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Human rights in Iraq 'much worse'


A humanitarian watchdog says the human rights situation in Iraq deteriorated significantly in 2005. Who is mainly to blame?
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George W. Bush
Human Rights Watch

(CNN) -- After a year of arduous political spadework by Iraqis trying to establish a democracy, a major humanitarian watchdog group has said "the human rights situation in Iraq deteriorated significantly in 2005."

Human Rights Watch made the assessment Wednesday in a report titled "Human Rights Watch World Report 2006," a global survey of the state of human rights.

The U.S.-led coalition has touted a year of political progress in Iraq, as Iraqis numbering in the millions went to the polls to vote for a transitional parliament, a four-year parliament and a constitution.

The United States has also touted its efforts to fight and arrest insurgents and train competent Iraqi security forces.

One of the realities stemming from the report is that violence -- deadly, dramatic suicide bombings and daily insurgent ambushes and roadside bombings -- has taken a toll on living conditions, as well as claiming many lives.

"Efforts to boost economic reconstruction and the rebuilding of Iraq's devastated infrastructure continue to be hampered by general instability in the country and the level of violence caused by insurgency and counterinsurgency attacks," the report said.

The report cited:

  • A rise in insurgent armed attacks, "including the deliberate targeting of civilians and violent attacks such as suicide bombings."
  • A "high" level of abductions of Iraqis. The number of foreign nationals abducted "has decreased," a trend that parallels the "departure of foreign personnel" employed there.
  • U.S. and Iraqi counterinsurgency operations resulting "in the killing of civilians in violation of the laws of armed conflict."
  • An "absence of basic precautions by the U.S. military to protect civilians, including at checkpoints, brought to the fore by the killing of an Italian intelligence officer in March 2005."
  • "Evidence of the torture and other mistreatment of detainees held in the custody of U.S. forces in 2003 and 2004 has continued to emerge in the wake of the Abu Ghraib revelations in April 2004."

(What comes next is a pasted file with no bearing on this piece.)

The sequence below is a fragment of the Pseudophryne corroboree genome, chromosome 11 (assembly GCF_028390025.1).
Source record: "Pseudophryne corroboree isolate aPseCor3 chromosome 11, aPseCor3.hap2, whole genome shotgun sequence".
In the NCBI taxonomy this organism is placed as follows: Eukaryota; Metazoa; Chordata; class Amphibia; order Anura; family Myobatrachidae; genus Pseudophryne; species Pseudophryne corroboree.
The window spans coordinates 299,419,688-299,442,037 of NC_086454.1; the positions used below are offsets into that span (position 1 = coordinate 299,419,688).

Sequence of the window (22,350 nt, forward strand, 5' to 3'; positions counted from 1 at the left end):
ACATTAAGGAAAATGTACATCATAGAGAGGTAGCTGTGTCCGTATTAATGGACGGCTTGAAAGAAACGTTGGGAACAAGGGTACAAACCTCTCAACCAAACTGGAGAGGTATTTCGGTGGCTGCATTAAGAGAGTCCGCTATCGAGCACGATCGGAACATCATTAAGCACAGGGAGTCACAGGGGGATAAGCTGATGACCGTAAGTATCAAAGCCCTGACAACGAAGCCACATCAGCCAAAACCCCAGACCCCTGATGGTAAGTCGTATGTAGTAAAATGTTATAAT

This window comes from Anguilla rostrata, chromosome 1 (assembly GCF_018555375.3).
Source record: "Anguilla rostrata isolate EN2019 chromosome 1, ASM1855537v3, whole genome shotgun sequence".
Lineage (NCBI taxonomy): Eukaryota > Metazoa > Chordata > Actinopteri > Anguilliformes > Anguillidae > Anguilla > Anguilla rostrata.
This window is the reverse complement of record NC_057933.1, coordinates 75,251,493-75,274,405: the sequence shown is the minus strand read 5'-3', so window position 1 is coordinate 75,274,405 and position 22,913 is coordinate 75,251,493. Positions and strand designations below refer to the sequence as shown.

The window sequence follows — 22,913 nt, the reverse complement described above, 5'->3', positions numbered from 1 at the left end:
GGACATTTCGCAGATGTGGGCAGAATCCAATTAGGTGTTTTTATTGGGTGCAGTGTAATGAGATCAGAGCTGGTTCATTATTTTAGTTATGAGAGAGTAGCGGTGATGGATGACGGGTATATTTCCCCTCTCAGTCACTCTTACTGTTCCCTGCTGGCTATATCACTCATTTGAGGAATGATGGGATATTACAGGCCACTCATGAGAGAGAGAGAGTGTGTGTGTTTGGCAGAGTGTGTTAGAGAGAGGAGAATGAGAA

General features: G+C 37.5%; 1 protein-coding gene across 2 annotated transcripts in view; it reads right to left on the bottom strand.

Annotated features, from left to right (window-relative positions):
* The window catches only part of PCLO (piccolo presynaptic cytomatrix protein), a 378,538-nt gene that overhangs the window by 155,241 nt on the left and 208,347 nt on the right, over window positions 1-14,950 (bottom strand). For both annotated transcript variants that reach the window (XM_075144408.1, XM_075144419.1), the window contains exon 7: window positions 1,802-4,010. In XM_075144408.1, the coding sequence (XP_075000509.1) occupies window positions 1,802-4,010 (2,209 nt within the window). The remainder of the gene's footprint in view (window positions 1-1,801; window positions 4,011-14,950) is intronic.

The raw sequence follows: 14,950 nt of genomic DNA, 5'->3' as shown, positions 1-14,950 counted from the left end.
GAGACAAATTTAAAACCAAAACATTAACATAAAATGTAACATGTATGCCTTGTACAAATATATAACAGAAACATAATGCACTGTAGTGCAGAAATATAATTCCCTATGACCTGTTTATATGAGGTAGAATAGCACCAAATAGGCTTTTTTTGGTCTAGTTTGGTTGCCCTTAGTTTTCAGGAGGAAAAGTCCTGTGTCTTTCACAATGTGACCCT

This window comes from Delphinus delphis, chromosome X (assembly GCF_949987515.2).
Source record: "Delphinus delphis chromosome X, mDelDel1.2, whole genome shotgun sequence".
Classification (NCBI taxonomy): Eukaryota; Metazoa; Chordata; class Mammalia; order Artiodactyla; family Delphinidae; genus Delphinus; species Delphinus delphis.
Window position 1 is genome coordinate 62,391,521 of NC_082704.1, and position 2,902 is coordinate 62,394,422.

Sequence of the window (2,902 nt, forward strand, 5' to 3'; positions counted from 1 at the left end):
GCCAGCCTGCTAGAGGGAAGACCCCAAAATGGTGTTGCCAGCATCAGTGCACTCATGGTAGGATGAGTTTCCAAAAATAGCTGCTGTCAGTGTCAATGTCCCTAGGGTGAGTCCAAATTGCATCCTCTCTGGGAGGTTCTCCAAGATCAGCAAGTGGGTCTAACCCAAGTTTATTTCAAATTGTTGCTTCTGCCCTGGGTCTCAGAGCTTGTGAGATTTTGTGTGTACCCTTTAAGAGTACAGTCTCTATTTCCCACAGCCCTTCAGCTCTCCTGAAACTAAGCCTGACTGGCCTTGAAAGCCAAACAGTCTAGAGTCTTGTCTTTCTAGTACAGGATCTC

• Doubts about the ability of the Iraqi High Tribunal trying Saddam Hussein and others from his regime to hold a fair proceeding.
  • The report cited al Qaeda in Iraq, Ansar al-Sunna and the Islamic Army in Iraq as targeting "civilians for abductions and executions."

    "The first two groups have repeatedly boasted about massive car bombs and suicide bombs in mosques, markets, bus stations and other civilian areas," it said.

    Citizens regarded as collaborators have been targeted for killings.

    "The victims of targeted assassination by insurgent groups include government officials, politicians, judges, journalists, humanitarian aid workers, doctors, professors and those deemed to be collaborating with the foreign forces in Iraq, including translators, cleaners and others who perform civilian jobs for the U.S.-led Multi-National Force in Iraq," the report said.

    "Insurgents have directed suicide and car bomb attacks at Shia mosques, Christian churches and Kurdish political parties with the purpose of killing civilians. Claims that these communities are legitimate targets because they may support the foreign forces in Iraq have no basis in international law, which requires the protection of any civilian who is not actively participating in the hostilities."

    The report said "the vast majority" of allegations of detainee abuse involve Interior Ministry forces and members of the "armed forces" under the Defense Ministry.

    "Detainees in pretrial detention on security-related offenses, in particular, are subjected to various forms of torture or ill-treatment, including routine beatings, sleep deprivation, electric shocks to sensitive parts of the body, prolonged suspension from the wrists with the hands tied behind the back, deprivation of food and water for prolonged periods, and severely overcrowded cells.

    "Former detainees held by Ministry of Interior forces in connection with alleged terrorist offenses linked to insurgent activity report other forms of torture, including having weights attached to their testicles, or having a string tied tightly round their penis and then being forced to drink large amounts of water."

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